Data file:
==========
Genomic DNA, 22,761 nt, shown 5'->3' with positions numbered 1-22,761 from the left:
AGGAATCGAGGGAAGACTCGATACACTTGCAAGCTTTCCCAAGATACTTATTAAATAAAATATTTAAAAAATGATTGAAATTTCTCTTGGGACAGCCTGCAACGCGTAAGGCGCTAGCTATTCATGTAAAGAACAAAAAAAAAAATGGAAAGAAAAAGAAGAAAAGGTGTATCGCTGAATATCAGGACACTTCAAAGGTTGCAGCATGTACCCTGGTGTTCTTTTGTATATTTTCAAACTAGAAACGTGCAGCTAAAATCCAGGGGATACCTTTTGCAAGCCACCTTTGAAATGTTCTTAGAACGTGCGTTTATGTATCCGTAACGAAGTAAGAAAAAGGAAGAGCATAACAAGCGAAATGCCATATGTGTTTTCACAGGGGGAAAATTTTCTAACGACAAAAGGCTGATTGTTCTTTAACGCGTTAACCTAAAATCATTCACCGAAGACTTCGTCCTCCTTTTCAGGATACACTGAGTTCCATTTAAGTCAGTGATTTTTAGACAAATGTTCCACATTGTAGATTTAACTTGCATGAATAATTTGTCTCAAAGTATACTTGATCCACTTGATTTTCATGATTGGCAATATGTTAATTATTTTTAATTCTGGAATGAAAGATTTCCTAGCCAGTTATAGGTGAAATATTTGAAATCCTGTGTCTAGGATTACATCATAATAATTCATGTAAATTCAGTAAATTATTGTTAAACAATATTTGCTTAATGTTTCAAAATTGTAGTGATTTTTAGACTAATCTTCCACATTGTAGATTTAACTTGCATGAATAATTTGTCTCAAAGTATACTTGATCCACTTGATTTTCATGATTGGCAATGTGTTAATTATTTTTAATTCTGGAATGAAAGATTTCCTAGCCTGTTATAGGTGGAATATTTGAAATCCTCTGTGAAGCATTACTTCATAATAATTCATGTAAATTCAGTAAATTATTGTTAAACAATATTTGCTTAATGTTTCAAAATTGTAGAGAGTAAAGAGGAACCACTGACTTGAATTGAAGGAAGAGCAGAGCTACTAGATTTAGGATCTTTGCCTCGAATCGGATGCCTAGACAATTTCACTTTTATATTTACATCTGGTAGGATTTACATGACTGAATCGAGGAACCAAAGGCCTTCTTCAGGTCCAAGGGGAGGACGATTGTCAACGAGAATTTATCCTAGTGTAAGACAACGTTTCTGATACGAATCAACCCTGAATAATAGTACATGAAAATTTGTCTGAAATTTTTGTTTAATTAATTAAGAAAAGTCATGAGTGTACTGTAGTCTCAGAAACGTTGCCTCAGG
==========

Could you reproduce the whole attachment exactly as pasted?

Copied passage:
Genomic DNA, 22,761 nt, shown 5'->3' with positions numbered 1-22,761 from the left:
AGGAATCGAGGGAAGACTCGATACACTTGCAAGCTTTCCCAAGATACTTATTAAATAAAATATTTAAAAAATGATTGAAATTTCTCTTGGGACAGCCTGCAACGCGTAAGGCGCTAGCTATTCATGTAAAGAACAAAAAAAAAAATGGAAAGAAAAAGAAGAAAAGGTGTATCGCTGAATATCAGGACACTTCAAAGGTTGCAGCATGTACCCTGGTGTTCTTTTGTATATTTTCAAACTAGAAACGTGCAGCTAAAATCCAGGGGATACCTTTTGCAAGCCACCTTTGAAATGTTCTTAGAACGTGCGTTTATGTATCCGTAACGAAGTAAGAAAAAGGAAGAGCATAACAAGCGAAATGCCATATGTGTTTTCACAGGGGGAAAATTTTCTAACGACAAAAGGCTGATTGTTCTTTAACGCGTTAACCTAAAATCATTCACCGAAGACTTCGTCCTCCTTTTCAGGATACACTGAGTTCCATTTAAGTCAGTGATTTTTAGACAAATGTTCCACATTGTAGATTTAACTTGCATGAATAATTTGTCTCAAAGTATACTTGATCCACTTGATTTTCATGATTGGCAATATGTTAATTATTTTTAATTCTGGAATGAAAGATTTCCTAGCCAGTTATAGGTGAAATATTTGAAATCCTGTGTCTAGGATTACATCATAATAATTCATGTAAATTCAGTAAATTATTGTTAAACAATATTTGCTTAATGTTTCAAAATTGTAGTGATTTTTAGACTAATCTTCCACATTGTAGATTTAACTTGCATGAATAATTTGTCTCAAAGTATACTTGATCCACTTGATTTTCATGATTGGCAATGTGTTAATTATTTTTAATTCTGGAATGAAAGATTTCCTAGCCTGTTATAGGTGGAATATTTGAAATCCTCTGTGAAGCATTACTTCATAATAATTCATGTAAATTCAGTAAATTATTGTTAAACAATATTTGCTTAATGTTTCAAAATTGTAGAGAGTAAAGAGGAACCACTGACTTGAATTGAAGGAAGAGCAGAGCTACTAGATTTAGGATCTTTGCCTCGAATCGGATGCCTAGACAATTTCACTTTTATATTTACATCTGGTAGGATTTACATGACTGAATCGAGGAACCAAAGGCCTTCTTCAGGTCCAAGGGGAGGACGATTGTCAACGAGAATTTATCCTAGTGTAAGACAACGTTTCTGATACGAATCAACCCTGAATAATAGTACATGAAAATTTGTCTGAAATTTTTGTTTAATTAATTAAGAAAAGTCATGAGTGTACTGTAGTCTCAGAAACGTTGCCTCAGG